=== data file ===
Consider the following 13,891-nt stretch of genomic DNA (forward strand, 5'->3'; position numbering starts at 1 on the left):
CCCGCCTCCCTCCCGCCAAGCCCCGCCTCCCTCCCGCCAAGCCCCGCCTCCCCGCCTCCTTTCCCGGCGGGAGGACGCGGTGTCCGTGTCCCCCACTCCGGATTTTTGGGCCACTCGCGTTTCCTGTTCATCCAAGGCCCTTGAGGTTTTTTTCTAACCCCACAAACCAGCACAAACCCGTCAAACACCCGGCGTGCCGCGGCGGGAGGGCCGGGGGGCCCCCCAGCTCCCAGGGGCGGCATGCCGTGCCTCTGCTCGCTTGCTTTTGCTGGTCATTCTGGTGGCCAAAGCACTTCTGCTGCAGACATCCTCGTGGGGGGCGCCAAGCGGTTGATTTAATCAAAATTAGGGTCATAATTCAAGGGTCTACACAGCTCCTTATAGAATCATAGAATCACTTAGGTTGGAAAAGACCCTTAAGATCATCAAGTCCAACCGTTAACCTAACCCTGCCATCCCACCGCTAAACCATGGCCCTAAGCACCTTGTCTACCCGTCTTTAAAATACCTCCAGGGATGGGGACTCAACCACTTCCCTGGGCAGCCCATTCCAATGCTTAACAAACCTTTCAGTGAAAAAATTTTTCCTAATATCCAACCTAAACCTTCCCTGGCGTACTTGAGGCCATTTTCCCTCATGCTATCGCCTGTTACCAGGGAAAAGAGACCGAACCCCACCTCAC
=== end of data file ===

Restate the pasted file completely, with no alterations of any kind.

Consider the following 13,891-nt stretch of genomic DNA (forward strand, 5'->3'; position numbering starts at 1 on the left):
CCCGCCTCCCTCCCGCCAAGCCCCGCCTCCCTCCCGCCAAGCCCCGCCTCCCCGCCTCCTTTCCCGGCGGGAGGACGCGGTGTCCGTGTCCCCCACTCCGGATTTTTGGGCCACTCGCGTTTCCTGTTCATCCAAGGCCCTTGAGGTTTTTTTCTAACCCCACAAACCAGCACAAACCCGTCAAACACCCGGCGTGCCGCGGCGGGAGGGCCGGGGGGCCCCCCAGCTCCCAGGGGCGGCATGCCGTGCCTCTGCTCGCTTGCTTTTGCTGGTCATTCTGGTGGCCAAAGCACTTCTGCTGCAGACATCCTCGTGGGGGGCGCCAAGCGGTTGATTTAATCAAAATTAGGGTCATAATTCAAGGGTCTACACAGCTCCTTATAGAATCATAGAATCACTTAGGTTGGAAAAGACCCTTAAGATCATCAAGTCCAACCGTTAACCTAACCCTGCCATCCCACCGCTAAACCATGGCCCTAAGCACCTTGTCTACCCGTCTTTAAAATACCTCCAGGGATGGGGACTCAACCACTTCCCTGGGCAGCCCATTCCAATGCTTAACAAACCTTTCAGTGAAAAAATTTTTCCTAATATCCAACCTAAACCTTCCCTGGCGTACTTGAGGCCATTTTCCCTCATGCTATCGCCTGTTACCAGGGAAAAGAGACCGAACCCCACCTCAC